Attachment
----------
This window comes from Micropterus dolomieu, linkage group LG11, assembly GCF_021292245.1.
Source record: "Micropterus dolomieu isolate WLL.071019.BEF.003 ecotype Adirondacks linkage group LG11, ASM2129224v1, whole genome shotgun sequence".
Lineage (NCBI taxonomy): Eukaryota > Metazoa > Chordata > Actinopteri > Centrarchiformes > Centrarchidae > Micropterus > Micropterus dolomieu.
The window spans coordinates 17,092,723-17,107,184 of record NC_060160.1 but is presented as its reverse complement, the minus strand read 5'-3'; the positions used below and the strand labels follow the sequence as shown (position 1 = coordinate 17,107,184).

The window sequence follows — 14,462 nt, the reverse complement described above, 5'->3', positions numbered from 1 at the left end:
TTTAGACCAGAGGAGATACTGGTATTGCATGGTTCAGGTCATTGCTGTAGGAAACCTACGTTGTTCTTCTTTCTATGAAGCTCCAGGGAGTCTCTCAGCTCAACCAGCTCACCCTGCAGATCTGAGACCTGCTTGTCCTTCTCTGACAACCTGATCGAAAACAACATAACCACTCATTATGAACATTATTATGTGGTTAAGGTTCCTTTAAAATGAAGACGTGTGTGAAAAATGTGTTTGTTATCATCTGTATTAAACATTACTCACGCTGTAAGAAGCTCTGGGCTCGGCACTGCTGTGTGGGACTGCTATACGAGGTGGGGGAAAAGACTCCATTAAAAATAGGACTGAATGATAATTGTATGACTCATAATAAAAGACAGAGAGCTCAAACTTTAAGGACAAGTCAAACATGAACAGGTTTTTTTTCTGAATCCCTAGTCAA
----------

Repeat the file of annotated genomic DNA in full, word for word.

This window comes from Micropterus dolomieu, linkage group LG11, assembly GCF_021292245.1.
Source record: "Micropterus dolomieu isolate WLL.071019.BEF.003 ecotype Adirondacks linkage group LG11, ASM2129224v1, whole genome shotgun sequence".
Lineage (NCBI taxonomy): Eukaryota > Metazoa > Chordata > Actinopteri > Centrarchiformes > Centrarchidae > Micropterus > Micropterus dolomieu.
The window spans coordinates 17,092,723-17,107,184 of record NC_060160.1 but is presented as its reverse complement, the minus strand read 5'-3'; the positions used below and the strand labels follow the sequence as shown (position 1 = coordinate 17,107,184).

The window sequence follows — 14,462 nt, the reverse complement described above, 5'->3', positions numbered from 1 at the left end:
TTTAGACCAGAGGAGATACTGGTATTGCATGGTTCAGGTCATTGCTGTAGGAAACCTACGTTGTTCTTCTTTCTATGAAGCTCCAGGGAGTCTCTCAGCTCAACCAGCTCACCCTGCAGATCTGAGACCTGCTTGTCCTTCTCTGACAACCTGATCGAAAACAACATAACCACTCATTATGAACATTATTATGTGGTTAAGGTTCCTTTAAAATGAAGACGTGTGTGAAAAATGTGTTTGTTATCATCTGTATTAAACATTACTCACGCTGTAAGAAGCTCTGGGCTCGGCACTGCTGTGTGGGACTGCTATACGAGGTGGGGGAAAAGACTCCATTAAAAATAGGACTGAATGATAATTGTATGACTCATAATAAAAGACAGAGAGCTCAAACTTTAAGGACAAGTCAAACATGAACAGGTTTTTTTTCTGAATCCCTAGTCAA